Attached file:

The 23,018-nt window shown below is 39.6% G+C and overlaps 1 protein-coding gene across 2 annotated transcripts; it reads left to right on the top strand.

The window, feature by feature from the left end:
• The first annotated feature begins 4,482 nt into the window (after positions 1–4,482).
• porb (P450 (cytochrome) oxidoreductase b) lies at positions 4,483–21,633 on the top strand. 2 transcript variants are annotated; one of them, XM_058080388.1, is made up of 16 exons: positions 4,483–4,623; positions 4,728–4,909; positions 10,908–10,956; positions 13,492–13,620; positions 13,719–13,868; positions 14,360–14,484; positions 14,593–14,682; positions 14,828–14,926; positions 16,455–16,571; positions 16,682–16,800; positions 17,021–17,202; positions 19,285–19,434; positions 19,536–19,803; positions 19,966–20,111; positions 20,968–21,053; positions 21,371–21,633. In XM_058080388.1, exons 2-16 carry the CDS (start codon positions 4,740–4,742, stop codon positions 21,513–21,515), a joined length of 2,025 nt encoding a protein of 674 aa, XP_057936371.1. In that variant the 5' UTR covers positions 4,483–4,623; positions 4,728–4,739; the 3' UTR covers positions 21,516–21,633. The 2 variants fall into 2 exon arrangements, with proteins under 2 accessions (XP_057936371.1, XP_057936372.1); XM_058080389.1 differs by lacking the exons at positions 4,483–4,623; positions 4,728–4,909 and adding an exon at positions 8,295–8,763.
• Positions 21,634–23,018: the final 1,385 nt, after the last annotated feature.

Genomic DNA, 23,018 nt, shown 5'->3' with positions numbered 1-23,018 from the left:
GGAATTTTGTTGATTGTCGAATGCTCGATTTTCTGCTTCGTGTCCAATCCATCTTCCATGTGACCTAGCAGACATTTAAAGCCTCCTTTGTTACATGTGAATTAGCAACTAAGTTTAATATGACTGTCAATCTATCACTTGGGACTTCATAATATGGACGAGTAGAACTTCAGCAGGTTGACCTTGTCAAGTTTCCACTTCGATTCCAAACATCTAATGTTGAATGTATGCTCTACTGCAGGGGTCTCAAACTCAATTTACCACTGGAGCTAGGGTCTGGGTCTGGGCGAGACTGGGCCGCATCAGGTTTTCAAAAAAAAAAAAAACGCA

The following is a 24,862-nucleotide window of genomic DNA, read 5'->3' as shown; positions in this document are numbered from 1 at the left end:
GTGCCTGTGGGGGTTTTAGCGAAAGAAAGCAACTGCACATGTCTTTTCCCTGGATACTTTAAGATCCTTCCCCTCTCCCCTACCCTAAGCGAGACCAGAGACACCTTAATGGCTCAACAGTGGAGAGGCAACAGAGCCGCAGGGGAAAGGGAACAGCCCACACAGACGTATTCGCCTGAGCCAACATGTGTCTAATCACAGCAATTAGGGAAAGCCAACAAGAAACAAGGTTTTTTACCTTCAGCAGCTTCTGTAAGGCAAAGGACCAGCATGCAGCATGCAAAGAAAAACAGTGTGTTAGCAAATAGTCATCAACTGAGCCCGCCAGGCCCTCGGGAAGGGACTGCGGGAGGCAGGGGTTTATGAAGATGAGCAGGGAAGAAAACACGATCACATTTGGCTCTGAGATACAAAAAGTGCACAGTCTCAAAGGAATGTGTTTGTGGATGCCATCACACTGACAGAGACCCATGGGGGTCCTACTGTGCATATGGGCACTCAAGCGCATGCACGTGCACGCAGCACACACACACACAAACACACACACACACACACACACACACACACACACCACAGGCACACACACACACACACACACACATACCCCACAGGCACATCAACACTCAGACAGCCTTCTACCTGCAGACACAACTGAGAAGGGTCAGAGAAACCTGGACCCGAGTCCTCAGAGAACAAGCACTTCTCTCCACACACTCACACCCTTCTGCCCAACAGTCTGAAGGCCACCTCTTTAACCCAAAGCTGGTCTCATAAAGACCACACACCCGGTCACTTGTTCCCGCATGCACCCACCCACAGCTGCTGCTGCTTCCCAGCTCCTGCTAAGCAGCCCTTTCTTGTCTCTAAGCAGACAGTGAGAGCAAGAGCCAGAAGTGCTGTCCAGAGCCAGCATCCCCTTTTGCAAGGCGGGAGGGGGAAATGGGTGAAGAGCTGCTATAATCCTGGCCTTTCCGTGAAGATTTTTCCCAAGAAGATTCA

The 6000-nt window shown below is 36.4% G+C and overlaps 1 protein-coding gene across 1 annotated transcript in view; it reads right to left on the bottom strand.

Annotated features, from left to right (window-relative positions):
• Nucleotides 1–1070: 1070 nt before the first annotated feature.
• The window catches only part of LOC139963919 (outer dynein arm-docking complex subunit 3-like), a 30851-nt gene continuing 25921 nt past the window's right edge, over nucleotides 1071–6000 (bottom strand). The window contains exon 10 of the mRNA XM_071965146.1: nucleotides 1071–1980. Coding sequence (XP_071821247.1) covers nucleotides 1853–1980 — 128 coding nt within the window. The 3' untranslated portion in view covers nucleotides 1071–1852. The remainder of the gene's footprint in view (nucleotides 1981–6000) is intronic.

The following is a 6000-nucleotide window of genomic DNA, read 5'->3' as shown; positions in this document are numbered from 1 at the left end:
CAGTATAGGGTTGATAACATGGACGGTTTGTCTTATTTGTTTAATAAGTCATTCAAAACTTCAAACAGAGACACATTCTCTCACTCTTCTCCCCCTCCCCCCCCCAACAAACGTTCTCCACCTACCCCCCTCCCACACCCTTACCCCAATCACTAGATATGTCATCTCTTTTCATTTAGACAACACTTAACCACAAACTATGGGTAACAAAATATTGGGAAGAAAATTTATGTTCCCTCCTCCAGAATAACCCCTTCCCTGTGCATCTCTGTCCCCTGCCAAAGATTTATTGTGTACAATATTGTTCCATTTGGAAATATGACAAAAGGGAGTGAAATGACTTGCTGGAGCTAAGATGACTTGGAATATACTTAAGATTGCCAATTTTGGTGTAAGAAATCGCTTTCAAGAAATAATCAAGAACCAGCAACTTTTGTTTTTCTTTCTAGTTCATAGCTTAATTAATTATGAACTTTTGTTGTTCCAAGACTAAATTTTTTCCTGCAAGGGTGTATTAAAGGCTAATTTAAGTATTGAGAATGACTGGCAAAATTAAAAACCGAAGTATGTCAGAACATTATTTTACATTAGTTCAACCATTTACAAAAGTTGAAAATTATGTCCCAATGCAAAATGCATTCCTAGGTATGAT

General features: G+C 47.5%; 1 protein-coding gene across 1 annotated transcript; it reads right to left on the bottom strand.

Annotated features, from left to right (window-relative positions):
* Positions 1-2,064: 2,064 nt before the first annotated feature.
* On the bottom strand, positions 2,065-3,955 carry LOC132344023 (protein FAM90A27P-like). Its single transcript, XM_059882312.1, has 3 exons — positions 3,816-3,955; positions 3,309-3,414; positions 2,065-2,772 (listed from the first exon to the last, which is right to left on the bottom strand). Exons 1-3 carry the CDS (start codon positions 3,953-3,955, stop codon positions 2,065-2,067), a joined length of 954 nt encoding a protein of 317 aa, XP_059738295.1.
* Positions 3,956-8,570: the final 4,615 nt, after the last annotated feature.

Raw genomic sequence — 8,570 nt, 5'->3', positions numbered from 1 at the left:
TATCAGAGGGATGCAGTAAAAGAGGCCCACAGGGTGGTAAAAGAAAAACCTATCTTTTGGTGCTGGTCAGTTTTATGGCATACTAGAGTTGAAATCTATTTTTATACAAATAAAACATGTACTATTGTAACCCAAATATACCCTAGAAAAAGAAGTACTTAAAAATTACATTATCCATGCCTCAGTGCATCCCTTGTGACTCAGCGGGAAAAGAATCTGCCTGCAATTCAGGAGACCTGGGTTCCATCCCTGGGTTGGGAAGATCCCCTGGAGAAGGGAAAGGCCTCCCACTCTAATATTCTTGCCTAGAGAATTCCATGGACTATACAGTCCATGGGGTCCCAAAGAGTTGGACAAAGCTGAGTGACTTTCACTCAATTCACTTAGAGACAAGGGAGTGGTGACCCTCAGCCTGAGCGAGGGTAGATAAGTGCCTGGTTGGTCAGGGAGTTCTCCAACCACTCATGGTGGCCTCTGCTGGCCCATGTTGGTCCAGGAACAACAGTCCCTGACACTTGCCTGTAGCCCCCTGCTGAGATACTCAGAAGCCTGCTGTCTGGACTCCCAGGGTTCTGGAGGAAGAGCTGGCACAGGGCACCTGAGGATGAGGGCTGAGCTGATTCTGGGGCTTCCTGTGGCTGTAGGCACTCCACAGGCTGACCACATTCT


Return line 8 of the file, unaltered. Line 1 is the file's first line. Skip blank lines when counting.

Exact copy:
The following is a 24,862-nucleotide window of genomic DNA, read 5'->3' as shown; positions in this document are numbered from 1 at the left end: